Router duplication has been around a long time. Early machines used stiluses to follow the shape of
a pattern or master, while on the other end of the
machines, routers did the carving. In a similar but
computerized fashion, CNC routers are also capable
of duplicating existing carvings and furniture parts. A
digital “touch” probe is first used in the CNC to sense
the surface of the object, while the probe’s accompaning
software creates a digital image of the part.
The digital image is then coverted to a 3D model and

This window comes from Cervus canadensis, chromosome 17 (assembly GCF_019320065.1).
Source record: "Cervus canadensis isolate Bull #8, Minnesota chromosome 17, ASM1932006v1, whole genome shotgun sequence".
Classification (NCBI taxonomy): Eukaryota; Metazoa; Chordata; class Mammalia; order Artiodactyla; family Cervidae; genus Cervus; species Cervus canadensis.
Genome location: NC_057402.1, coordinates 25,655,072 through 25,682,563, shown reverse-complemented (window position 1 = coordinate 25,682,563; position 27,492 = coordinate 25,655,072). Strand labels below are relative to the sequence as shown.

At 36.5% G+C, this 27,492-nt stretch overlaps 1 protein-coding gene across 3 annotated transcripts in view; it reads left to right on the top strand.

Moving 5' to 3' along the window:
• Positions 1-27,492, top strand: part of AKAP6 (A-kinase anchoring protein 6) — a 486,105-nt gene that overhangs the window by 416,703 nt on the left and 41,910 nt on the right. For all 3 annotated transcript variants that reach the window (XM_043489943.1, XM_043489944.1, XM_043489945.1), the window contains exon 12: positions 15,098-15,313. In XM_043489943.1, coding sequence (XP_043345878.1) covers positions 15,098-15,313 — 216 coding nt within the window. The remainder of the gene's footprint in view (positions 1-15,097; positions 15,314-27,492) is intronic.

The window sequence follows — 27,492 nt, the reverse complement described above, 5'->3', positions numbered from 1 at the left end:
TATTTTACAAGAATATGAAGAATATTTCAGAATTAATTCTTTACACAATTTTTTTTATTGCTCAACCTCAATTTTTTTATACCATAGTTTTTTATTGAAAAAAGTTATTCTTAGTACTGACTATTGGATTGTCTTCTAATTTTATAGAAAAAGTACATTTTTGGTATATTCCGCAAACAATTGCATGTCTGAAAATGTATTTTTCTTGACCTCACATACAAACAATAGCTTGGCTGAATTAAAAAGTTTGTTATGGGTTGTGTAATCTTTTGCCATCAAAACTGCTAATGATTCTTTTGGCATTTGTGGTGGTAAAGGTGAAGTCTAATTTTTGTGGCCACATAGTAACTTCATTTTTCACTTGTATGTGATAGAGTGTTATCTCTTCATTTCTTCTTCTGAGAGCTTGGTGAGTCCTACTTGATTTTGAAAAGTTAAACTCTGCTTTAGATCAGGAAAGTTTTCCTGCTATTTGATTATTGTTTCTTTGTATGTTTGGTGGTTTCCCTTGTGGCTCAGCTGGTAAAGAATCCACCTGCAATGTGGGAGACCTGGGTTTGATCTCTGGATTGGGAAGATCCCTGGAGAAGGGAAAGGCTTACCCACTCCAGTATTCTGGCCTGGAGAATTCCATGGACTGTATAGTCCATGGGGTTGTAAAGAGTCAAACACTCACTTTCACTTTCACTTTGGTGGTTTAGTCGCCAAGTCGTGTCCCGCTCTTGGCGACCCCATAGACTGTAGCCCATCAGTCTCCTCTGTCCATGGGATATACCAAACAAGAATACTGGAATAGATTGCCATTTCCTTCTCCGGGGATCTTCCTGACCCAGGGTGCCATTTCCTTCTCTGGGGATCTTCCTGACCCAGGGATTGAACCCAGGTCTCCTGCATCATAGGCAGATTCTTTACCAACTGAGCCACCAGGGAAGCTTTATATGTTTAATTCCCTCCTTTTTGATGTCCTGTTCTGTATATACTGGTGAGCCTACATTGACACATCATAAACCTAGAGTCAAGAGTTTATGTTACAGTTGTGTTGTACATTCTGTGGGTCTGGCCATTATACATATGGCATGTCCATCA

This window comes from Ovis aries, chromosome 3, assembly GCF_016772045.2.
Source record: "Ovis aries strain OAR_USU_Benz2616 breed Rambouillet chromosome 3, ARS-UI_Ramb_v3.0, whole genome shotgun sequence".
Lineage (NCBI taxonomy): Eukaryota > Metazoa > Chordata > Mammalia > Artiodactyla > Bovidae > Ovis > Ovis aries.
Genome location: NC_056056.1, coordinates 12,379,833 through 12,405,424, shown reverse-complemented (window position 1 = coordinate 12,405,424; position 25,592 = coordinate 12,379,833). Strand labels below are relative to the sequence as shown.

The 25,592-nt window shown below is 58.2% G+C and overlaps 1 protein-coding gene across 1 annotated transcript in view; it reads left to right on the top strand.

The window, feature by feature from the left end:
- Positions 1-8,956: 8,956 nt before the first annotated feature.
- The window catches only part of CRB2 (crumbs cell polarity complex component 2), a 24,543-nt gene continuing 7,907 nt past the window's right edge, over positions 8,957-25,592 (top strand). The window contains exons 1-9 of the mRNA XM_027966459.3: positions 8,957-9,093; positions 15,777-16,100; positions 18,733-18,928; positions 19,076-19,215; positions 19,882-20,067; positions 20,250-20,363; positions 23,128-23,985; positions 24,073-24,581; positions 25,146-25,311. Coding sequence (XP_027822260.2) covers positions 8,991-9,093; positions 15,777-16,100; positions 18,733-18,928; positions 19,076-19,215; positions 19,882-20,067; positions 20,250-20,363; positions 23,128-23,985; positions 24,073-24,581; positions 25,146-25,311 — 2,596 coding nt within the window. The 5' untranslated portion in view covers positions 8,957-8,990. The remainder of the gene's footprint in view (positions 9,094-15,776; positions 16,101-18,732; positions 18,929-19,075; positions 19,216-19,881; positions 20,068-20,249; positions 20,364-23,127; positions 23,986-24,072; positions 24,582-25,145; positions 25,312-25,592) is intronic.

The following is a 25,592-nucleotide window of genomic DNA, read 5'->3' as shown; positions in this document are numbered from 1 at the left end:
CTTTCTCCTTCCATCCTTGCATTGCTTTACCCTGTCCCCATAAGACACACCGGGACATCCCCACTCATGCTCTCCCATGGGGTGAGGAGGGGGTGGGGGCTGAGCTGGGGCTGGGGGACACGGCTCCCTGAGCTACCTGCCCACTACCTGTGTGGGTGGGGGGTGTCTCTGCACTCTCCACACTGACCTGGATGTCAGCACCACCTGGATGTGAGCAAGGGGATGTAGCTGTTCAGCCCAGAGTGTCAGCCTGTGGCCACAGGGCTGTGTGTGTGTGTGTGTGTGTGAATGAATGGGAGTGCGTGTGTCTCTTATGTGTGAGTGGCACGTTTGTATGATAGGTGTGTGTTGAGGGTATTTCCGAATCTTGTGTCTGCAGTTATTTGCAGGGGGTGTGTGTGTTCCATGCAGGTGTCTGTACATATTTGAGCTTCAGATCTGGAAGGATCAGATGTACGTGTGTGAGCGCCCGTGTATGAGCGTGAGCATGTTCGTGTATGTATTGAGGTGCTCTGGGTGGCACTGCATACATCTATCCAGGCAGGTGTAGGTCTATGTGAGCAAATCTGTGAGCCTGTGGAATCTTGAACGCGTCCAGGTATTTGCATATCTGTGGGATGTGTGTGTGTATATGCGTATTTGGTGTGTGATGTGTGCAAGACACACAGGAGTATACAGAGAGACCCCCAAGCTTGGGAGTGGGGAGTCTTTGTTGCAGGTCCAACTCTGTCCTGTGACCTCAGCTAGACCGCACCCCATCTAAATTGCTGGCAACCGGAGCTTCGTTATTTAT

used to program CNC routing paths for a replica. To
test the capabilities of this technique, I hand carved
a traditional scallop shell measuring about 4" x 4" to
use as my original. My test revealed that a CNC digital
probe is quite capable of accurately recording the
shape of an object, with one exception; due to its ballshaped
tip, the probe rounds off the inside corners of
fi ne details such as the veins on this shell. A little bit
of hand carving easily adds the missing details. The
three carvings in the photo below are duplicates of
my orginal (photo above). Watch the digital probe in
action at AmericanWooodworker.com/CNC.
Click any image to view a larger version.